The Development of Spatial Cognition During Childhood: Extending Understanding of Perception, Memory, Language, Maps, and Gestures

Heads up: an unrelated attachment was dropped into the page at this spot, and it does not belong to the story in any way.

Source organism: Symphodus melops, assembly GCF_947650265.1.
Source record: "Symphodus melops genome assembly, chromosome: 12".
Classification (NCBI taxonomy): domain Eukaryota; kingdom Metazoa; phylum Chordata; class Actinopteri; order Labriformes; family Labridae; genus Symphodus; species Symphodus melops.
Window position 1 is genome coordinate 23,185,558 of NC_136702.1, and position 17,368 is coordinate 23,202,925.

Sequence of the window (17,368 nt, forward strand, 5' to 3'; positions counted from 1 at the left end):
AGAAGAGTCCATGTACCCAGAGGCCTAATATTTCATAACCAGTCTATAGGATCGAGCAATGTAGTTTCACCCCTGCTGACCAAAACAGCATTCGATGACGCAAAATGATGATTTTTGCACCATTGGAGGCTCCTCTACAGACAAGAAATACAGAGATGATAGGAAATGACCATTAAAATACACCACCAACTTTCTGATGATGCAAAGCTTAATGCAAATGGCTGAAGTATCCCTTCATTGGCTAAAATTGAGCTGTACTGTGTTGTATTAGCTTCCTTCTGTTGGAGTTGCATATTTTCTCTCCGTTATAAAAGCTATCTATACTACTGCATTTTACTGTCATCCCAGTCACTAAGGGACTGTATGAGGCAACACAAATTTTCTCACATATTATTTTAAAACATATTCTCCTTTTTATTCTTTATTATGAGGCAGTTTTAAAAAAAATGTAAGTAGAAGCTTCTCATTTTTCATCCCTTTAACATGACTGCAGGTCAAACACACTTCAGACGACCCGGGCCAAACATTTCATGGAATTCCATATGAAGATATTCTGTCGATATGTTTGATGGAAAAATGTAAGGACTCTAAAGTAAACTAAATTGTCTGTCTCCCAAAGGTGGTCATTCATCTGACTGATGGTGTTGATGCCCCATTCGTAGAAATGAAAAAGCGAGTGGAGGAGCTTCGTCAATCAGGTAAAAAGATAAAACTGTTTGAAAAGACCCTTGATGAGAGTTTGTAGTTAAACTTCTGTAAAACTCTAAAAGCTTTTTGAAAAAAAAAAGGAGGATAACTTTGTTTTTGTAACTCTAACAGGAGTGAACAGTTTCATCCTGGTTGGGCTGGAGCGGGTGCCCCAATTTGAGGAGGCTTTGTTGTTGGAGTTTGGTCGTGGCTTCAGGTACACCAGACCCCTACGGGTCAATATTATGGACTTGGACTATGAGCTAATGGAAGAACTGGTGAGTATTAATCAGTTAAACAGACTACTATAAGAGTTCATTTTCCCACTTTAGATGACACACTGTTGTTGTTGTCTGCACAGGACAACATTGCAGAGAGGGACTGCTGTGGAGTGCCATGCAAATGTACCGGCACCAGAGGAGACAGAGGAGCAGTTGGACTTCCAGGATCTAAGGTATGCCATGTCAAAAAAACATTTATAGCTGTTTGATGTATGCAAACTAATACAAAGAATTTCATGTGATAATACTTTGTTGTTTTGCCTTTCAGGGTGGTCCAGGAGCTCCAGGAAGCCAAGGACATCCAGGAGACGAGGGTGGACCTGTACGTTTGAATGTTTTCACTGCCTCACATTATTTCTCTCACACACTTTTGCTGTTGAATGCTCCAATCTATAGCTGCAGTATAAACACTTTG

Understanding the development of spatial cognition during childhood is important. Paying close attention to development provides a lens through with to explore mechanisms that underlie stability and change in perception, memory, language, and symbolic understanding over time. This symposium, moderated by Alycia Hund, includes four talks highlighting tight links between spatial perception of midline and memory for nearby targets during early childhood explicated through dynamic systems theory, specifying the development of spatial language (especially middle and between) during early childhood by focusing on the role of scaffolding interactions, exploring links between spatial language, maps, and midpoint search strategies during early childhood, and explicating spatial thinking during childhood by integrating maps, words, and gestures. The symposium concludes with a discussion of common themes, including how children perceive, remember, talk about, and gesture about middle and other spatial relations.

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